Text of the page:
Letter | Published:

Visual Aid in the Oral Teaching of Deaf Mutes

Nature volume 54, page 523 | Download Citation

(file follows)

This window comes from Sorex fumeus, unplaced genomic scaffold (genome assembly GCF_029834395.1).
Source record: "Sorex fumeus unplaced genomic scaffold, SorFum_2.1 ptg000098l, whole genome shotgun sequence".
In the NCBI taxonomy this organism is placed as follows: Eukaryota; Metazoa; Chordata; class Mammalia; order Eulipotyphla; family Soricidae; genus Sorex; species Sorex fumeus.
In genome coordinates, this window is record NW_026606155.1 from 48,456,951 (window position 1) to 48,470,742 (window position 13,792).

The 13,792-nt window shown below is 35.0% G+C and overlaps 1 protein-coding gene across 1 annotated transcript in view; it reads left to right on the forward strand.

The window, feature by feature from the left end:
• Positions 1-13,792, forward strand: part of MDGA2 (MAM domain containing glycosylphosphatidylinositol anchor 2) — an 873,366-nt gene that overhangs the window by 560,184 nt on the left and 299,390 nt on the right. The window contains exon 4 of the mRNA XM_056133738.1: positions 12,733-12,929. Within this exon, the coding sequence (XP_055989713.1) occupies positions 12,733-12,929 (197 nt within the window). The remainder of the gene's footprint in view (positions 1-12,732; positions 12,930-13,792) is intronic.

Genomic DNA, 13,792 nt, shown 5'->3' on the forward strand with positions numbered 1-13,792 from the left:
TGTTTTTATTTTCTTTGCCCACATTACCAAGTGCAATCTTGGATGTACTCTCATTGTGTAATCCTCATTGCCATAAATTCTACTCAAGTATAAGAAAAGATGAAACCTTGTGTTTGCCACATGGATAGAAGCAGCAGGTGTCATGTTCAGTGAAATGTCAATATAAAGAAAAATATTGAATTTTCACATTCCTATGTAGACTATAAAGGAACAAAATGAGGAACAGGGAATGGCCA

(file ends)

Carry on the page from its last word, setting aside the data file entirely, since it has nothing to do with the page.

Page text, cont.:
PROBABLY every one is acquainted with Kœnig's manometric capsules and revolving mirrors, and it occurred to me that I might help a deaf mute to learn inflection in speaking by his imitating the curves produced by my voice in the mirrors. For this purpose I arranged two capsules with oblique membranes and small diameter side by side, one being higher than the other, so that two bands of flame half inch wide, and half inch apart, appeared in the revolving mirrors. The capsules were tuned alike, and furnished with tubes and conical mouthpieces; through one of these I made the sound of a note, vowel, or syllable in various pitches, and my friend endeavoured to imitate through the other tube the curve in the flame band produced by my voice. As an experiment the results were quite satisfactory, for before an hour was over he could imitate a range of nearly an octave, and would tell me correctly, through watching the curves of flame, when the note he uttered was like mine. I am not interested in the oral teaching of the deaf, but having frequently to use Kœnig's invention, I think the principle might be made useful to oral teachers. My friend, upon whom I experimented, is said to have been well taught, his age about twenty years, but his voice (?) is a hoarse monotone.

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